Mackenzie, Koltes and Van Rappard have committed to remain with the firm until about 2020, Mackenzie said. There’s no retirement age policy as long as partners contribute to the firm, he said.
“If you look at the firm as 16 managing partners, that’s the succession of the firm. In those 16, the future is,” Mackenzie said. “We know who they are, they think they know who they are.”
The firm has about 70 shareholders, compared with the six founding partners in 1993, Mackenzie said. Two-thirds of the company is now owned by non-founding partners, he added.
Under Smith, CVC raised nine funds totalling $50 billion. Its European funds have delivered annual returns of 7 percent to 41 percent, according to March data from the California Public Employees’ Retirement System, an investor.
CVC’s latest fund, raised in 2008, had an 11 percent net annual return, more than the 6.6 percent median for funds raised the same year. The firm’s previous fund, raised in 2005 and invested during the leveraged-buyout boom, is expected to return more than 25 percent annually, Mackenzie said.
CVC has delivered mixed returns in Asia, where the firm lost its A$1.77 billion ($1.8 billion) investment in Nine Entertainment Co., when it this month ceded control of Australia’s second-largest television network to creditors. The firm had written down the investment to zero in 2009.
The company plans to start raising a new fund for Asia in June or July next year, Mackenzie said today.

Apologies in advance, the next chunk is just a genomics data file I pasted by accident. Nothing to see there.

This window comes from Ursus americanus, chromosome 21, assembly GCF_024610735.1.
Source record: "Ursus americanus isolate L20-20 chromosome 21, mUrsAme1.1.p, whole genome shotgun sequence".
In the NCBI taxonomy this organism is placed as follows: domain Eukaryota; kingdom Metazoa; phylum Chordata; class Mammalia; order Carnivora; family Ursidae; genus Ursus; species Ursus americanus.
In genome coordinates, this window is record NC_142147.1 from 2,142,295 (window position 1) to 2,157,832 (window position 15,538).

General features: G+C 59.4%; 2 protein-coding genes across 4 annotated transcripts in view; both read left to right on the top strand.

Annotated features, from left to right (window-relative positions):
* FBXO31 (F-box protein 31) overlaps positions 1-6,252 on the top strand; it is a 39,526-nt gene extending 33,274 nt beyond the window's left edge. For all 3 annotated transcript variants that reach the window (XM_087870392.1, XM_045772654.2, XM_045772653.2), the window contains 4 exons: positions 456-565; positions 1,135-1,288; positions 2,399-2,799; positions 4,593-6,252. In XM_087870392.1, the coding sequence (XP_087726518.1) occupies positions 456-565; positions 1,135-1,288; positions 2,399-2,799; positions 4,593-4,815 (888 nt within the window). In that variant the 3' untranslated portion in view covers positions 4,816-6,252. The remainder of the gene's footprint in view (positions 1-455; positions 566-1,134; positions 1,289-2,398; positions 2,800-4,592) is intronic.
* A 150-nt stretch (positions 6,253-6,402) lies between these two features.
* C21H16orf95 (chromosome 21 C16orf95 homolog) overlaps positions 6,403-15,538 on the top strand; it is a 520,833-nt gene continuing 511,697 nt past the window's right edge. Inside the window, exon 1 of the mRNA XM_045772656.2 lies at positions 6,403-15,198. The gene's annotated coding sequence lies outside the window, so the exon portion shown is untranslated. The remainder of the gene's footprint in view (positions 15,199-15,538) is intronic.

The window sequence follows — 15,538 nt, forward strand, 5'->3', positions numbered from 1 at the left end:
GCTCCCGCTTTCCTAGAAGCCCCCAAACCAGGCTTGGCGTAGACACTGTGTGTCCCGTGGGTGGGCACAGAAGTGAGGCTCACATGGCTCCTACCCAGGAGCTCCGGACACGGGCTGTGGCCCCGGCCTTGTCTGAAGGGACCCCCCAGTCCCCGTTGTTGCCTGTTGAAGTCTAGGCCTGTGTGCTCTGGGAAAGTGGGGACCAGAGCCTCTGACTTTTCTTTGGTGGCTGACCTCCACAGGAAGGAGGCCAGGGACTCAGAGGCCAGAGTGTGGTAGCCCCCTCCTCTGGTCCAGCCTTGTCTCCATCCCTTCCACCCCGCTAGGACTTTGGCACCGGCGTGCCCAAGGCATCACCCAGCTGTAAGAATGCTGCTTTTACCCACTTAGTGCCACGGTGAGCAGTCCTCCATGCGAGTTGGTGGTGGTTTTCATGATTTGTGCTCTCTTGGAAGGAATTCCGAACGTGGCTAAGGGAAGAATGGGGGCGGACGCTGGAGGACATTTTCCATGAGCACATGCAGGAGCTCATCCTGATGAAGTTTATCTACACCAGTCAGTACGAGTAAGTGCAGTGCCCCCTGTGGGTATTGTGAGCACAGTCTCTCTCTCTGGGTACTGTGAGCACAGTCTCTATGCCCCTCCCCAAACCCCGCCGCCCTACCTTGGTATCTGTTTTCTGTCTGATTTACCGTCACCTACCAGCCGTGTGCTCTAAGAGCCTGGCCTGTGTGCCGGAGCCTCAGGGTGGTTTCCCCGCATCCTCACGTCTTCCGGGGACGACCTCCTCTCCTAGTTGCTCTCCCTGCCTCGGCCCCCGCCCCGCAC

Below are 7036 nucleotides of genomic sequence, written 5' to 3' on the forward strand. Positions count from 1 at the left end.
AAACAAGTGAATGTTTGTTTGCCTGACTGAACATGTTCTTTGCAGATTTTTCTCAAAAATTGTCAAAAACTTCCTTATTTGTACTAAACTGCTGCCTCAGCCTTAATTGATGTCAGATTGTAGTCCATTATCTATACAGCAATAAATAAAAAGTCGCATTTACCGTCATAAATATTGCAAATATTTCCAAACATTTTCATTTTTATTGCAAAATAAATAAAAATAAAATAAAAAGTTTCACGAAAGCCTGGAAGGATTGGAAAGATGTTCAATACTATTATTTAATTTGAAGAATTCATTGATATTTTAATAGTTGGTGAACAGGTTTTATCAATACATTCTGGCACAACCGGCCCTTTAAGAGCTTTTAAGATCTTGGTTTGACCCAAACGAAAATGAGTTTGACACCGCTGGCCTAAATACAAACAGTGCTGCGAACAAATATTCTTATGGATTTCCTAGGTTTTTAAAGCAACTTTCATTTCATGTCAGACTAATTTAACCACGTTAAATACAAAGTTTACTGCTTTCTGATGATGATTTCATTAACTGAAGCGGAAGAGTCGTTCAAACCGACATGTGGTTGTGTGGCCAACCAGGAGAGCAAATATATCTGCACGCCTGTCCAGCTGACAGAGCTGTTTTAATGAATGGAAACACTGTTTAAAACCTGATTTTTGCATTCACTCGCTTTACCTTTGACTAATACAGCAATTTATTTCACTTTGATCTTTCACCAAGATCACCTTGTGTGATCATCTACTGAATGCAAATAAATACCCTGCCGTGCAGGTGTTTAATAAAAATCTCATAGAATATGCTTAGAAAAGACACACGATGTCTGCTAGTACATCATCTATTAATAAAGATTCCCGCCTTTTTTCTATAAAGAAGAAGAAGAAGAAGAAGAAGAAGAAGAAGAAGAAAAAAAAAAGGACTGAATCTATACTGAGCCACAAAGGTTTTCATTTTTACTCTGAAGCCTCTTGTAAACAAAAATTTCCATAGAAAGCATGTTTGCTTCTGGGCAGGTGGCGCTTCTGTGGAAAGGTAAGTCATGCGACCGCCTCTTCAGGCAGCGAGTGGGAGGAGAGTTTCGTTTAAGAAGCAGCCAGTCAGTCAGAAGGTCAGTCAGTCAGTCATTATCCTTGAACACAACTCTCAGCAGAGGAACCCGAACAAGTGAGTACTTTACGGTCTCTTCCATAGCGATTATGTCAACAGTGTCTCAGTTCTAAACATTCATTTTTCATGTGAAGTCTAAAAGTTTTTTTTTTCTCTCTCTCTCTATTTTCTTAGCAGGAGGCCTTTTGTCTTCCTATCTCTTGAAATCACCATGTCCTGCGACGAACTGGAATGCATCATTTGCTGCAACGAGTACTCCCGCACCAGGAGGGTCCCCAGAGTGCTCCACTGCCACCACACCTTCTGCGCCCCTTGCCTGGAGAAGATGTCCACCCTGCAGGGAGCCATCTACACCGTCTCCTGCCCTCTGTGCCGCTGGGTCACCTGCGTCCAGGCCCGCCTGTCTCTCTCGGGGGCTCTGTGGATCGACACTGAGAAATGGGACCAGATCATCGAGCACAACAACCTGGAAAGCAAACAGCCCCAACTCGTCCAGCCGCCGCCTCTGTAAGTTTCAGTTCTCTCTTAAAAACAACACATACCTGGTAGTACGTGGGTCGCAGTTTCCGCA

The firm’s investment in Formula One has also been a source of controversy: German prosecutors claimed in June Bernie Ecclestone, the sport’s chief executive officer, sent $44 million to a Bayerische Landesbank executive in exchange for the 2005 sale of the German lender’s stake to CVC.
Mackenzie appeared in a Munich court in January to say he wasn’t informed about the payments. Former Bayerische Landesbank Chief Risk Officer Gerhard Gribkowsky appealed in July a verdict sentencing him to more than eight years in prison. Ecclestone, 81, claims he was blackmailed. He remains under investigation and hasn’t been charged with a crime.
While CVC’s partners were “irritated” by the case, they decided to back Ecclestone, Mackenzie said.
“He is the most competent man to run Formula One at the moment,” Mackenzie said. “He’s innocent until proven guilty.”
Buyout firms such as CVC typically use loans secured on the targets they acquire to finance more than half of the purchase price and cash from their own funds for the rest. The firms seek to improve performance at the companies they acquire or expand them before selling them within about five years.
CVC sold a 10 percent stake in itself to three sovereign wealth funds, the Kuwait Investment Authority, the Government of Singapore Investment Corp. and the Hong Kong Monetary Authority. The firm plans to use some the proceeds to expand its credit businesses as it seeks to diversify from buyouts to generate a steadier income flow.
In January, CVC bought Resource America Inc.’s leveraged-loan investment division to combine it with its own Cordatus unit which it started in 2006. The firm is also seeking 300 million euros for its first infrastructure fund.
“The core strategy will remain primarily private equity,” Mackenzie said.